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Tokyo Governor Says City Ready For ‘Safe’ Olympics Amid COVID-19 Surge

Tokyo’s governor assured reporters this week that the city’s medical system is ready to host the “safe and secure” Olympic Games as Japan is set to host thousands of athletes from around the world starting next week.

Tokyo Governor Yuriko Koike told Reuters on Tuesday that the city is planning a last-minute vaccination blitz to better protect residents, with a focus on senior citizens, adding that hospitals were ready to respond to any growing outbreaks. Her comments come in the background continued rise in the number of new cases of coronavirus and as Tokyo health officials warn about high risk a new wave of infections.

“A lot of people will be vaccinated in the next 10 days and during the Olympics. The biggest change as a result of this will be a significant reduction in the ratio of deaths to severe cases among the elderly, ”Koike told the Telegraph Service. “Because of this, and also because the medical system is ready, I think we can move the safe Olympics forward.”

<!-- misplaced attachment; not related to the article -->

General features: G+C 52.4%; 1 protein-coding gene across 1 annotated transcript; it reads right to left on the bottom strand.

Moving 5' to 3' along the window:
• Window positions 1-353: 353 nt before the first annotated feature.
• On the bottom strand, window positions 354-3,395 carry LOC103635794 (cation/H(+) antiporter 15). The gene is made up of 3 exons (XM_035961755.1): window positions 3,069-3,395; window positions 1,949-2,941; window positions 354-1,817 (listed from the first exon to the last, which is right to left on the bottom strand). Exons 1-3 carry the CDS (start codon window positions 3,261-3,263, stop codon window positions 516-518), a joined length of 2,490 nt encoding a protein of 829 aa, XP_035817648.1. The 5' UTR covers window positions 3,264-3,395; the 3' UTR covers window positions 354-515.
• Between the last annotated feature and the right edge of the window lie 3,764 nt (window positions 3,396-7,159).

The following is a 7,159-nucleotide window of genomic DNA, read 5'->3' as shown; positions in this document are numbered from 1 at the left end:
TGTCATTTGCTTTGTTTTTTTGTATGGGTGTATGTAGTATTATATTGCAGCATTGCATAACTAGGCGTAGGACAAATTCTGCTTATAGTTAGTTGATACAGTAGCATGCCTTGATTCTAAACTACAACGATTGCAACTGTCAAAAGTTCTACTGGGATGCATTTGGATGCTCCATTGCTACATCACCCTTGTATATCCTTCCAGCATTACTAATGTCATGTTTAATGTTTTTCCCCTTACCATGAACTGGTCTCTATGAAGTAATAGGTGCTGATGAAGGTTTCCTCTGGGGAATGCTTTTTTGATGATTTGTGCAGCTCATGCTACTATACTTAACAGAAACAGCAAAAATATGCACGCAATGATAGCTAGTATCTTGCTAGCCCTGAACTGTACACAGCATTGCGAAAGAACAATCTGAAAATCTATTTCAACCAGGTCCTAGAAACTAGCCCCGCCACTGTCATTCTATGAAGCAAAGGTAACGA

Koike’s comments came about a week after the Olympics organizers said that prohibit viewers from attending most events at the Games amid a new surge in COVID-19 cases in Tokyo. The move changed dramatically after officials initially said local viewers could attend the events (foreign visitors were closed months ago). Also this month Olympic torch relay which traditionally precedes games has been canceled.

Citing an increase in the number of cases, Japan also placed Tokyo in a state of emergency This will run until August 22 for the duration of the Olympics.

“It is very sad that the Games are being held without spectators,” Koike told Reuters of the changes. “It is clear that we can reduce the risks, but spectators are also very important to athletes and give them a lot of support. It is a pity that we have to hold the Olympics without them. “

Japan has struggled with vaccine deployment, addressing supply chain problems plaguing many countries. Only 19% of the population fully vaccinated against coronavirus, and only 31% received at least one injection.

Polls published in May found over 80% of people Japan wanted to cancel the Games amid concerns about COVID-19, concerns that have only intensified amid the spread of the highly hereditary delta variant of the virus.

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